• Join over 1.2 million students every month
  • Accelerate your learning by 29%
  • Unlimited access from just £6.99 per month

What does Macbeth tell us about Shakespeare's views on kingship?

Extracts from this document...


What does Macbeth tell us about Shakespeare's views on kingship? Macbeth was written by William Shakespeare in around 1606 and is Shakespeare's shortest tragedy. He wrote Macbeth whilst James I was on the throne. James believed strongly in divine right. This may have helped Shakespeare's views on kingship. In Macbeth there are four kings: Edward of England; Duncan; Malcolm and Macbeth. Of these four only Macbeth did not rule by divine right as he murdered the previous king so as to gain the throne. Also of these four only Macbeth can be described as a truly bad king. Duncan epitomizes just about everything a king should be. Shakespeare presents Duncan to the reader as a dignified gentle and conscientious ruler. Duncan also has the virtue of being gracious, open, honest and sincere. Duncan shows us that he is a firm and decisive king with good leadership qualities when he deals promptly with the traitor Cawdor. He is also a very generous man. For example in Act 2 Scene 1 Duncan gives Lady Macbeth a diamond as a present. Duncan shows that he can also be fair, loyal and appreciative. We see this in particular when he bestows a title on Macbeth (the Thane of Cawdor) ...read more.


Even Lady Macbeth in Act 1 Scene 6 respects Duncan by saying to him, "at your highnesses pleasure". Overall I believe that Shakespeare wants to portray Duncan as a good king. He bestows on Duncan the virtues of being gracious, open, honest and sincere. He is also portrayed as a fair, loyal and appreciative king. If Duncan has a weakness it is usually a consequence of his innate goodness - his trust. Our first impression of Macbeth is that of a hero, a brave warrior and a man loyal to both king and country. As the play progresses, however, this favourable image of Macbeth rapidly disappears and with it the audience's sympathy and respect for him. This is because Macbeth allows his ambition to be king to suppress his good qualities. As Macbeth murdered Duncan so as to be king Macbeth rules by force and not by divine right. Macbeth committed heinous crimes. He murdered his king Duncan. He massacred women and children. He murdered his friend, Banquo. Macbeth is shown to be quite weak in character as he comes under the influence of the witches. ...read more.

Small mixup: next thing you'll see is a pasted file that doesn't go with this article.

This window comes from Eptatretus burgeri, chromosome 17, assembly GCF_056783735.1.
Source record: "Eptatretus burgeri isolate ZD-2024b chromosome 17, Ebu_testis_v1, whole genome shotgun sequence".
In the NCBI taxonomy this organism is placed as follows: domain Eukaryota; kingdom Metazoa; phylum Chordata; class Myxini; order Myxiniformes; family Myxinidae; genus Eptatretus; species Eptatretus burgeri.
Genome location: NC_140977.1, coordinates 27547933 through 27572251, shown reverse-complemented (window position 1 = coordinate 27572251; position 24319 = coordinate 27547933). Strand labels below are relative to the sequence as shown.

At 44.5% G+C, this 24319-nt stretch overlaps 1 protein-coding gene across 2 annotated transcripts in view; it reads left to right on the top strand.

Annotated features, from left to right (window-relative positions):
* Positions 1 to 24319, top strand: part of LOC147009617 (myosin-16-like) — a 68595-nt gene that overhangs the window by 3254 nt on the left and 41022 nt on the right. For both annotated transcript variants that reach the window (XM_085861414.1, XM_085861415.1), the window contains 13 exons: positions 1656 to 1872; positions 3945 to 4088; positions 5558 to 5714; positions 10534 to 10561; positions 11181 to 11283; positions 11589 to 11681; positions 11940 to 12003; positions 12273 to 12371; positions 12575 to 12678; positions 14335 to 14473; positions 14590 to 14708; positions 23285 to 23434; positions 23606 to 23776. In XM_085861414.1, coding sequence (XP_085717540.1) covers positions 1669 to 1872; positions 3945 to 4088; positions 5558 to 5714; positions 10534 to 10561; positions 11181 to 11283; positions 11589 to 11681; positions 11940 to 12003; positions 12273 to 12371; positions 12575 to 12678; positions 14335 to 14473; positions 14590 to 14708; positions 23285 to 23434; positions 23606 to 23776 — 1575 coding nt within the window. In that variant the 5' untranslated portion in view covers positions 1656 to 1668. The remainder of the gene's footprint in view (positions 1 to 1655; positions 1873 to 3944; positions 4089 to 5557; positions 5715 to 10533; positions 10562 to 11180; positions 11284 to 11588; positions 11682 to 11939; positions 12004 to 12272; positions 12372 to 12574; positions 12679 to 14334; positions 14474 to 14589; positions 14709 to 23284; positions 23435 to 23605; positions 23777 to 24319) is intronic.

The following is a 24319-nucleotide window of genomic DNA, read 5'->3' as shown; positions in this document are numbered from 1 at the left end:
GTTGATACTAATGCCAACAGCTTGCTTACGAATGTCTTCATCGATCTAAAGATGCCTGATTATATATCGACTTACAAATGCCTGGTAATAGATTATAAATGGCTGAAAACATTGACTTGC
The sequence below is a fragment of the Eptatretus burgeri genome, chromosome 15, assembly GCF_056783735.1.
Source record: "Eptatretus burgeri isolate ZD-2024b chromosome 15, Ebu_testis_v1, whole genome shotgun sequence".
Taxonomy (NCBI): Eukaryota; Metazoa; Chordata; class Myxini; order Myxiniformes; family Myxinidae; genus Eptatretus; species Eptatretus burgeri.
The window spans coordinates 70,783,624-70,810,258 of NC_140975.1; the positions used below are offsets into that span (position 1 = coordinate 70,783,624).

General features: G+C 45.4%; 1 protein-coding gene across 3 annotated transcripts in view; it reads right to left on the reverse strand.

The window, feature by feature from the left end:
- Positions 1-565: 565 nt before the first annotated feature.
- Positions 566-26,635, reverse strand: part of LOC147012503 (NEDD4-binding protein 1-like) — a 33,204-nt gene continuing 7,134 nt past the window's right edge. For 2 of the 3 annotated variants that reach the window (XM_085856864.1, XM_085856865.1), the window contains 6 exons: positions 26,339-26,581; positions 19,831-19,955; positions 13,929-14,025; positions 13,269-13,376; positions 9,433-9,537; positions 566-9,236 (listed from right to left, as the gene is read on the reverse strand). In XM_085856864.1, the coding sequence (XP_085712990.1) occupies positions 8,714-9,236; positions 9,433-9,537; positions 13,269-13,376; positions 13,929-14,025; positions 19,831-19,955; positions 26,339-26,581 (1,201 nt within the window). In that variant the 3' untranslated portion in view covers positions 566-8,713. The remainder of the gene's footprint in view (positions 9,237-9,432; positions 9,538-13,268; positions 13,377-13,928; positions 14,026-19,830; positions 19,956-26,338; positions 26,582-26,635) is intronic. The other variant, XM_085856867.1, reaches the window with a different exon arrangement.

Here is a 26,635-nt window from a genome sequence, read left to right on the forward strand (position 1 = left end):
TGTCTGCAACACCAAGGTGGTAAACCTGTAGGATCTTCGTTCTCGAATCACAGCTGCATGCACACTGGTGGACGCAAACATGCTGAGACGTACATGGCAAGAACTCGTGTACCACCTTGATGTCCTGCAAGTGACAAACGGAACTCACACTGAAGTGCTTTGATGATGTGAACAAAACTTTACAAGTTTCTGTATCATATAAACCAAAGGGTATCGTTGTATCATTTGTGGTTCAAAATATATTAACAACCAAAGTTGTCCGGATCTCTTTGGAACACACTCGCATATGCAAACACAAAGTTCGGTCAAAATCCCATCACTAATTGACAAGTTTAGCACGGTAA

to Malcolm and Macduff by the doctor and in comparison Macbeth doesn't have these powers Macbeth is also deceitful and a good example of this is when he talks to Banquo as if he were a dear friend while behind his back Macbeth is preparing to have him killed. Malcolm, in Act 4 Scene 3 lists the qualities that a king should possess. Namely, "Justice, verity, temperance, stableness, bounty, perseverance, mercy, lowliness, devotion, patience, courage and fortitude". A good king should not come to the throne by murder, but by divine right. In Macbeth Shakespeare presents his views on what virtues a king should and should not possess. Shakespeare also underlines what can happen if a king doesn't possess the necessary virtues to rule - it can bring war and destruction to the country. Shakespeare uses Macbeth to show this. Shakespeare also alleges that kings that gain the throne through divine right have god's blessing to rule and hence will rule well. This is in contrast to Macbeth's rule, which brings havoc to Scotland. In summary I conclude that Shakespeare upholds the accepted idealised vision of kingship. He outlines the catastrophes that can happen if the throne falls into the wrong hands. Claire Freeland English Coursework ...read more.

The above preview is unformatted text

This student written piece of work is one of many that can be found in our GCSE Macbeth section.

Found what you're looking for?

  • Start learning 29% faster today
  • 150,000+ documents available
  • Just £6.99 a month

Not the one? Search for your essay title...
  • Join over 1.2 million students every month
  • Accelerate your learning by 29%
  • Unlimited access from just £6.99 per month

See related essaysSee related essays

Related GCSE Macbeth essays

  1. 'Macbeth' gives us a classic example of the literary definition of a 'tragic hero'. ...

    Once Macbeth has given her the answer she does not want she makes it quite clear to him what she intends to do. Instead of saying, 'The sun may never see that morrow' she states it as a fact that Duncan will not survive the night, which makes it very difficult for Macbeth to disagree with her.

  2. Shakespeare's views on Kingship in Macbeth.

    All throughout his Kingdom the King is well trusted and generates a lot of respect for himself. He does not allow people to betray him and those who do he has killed. We see Duncan to be a poor judge of character.

  1. Who was the driving force behind the murdur of duncan?

    into the seeds of time, And say which grain will grow and which will not, Speak then to me, who neither beg nor fear Your favours nor your hate" This part uses a lot of metaphors about growth and new life: 'which grain will grow' and 'seeds of time', he

  2. William Shakespeare who had already written numerous plays on the subject of kingship wrote ...

    and there are uses of language throughout scenes with Duncan that see him refer to other senses such as the following: "This castle hath a pleasant seat; the air Nimbly and sweetly recommends itself Unto our gentle senses." (Act I,vi, 1-3)

  • Over 160,000 pieces
    of student written work
  • Annotated by
    experienced teachers
  • Ideas and feedback to
    improve your own work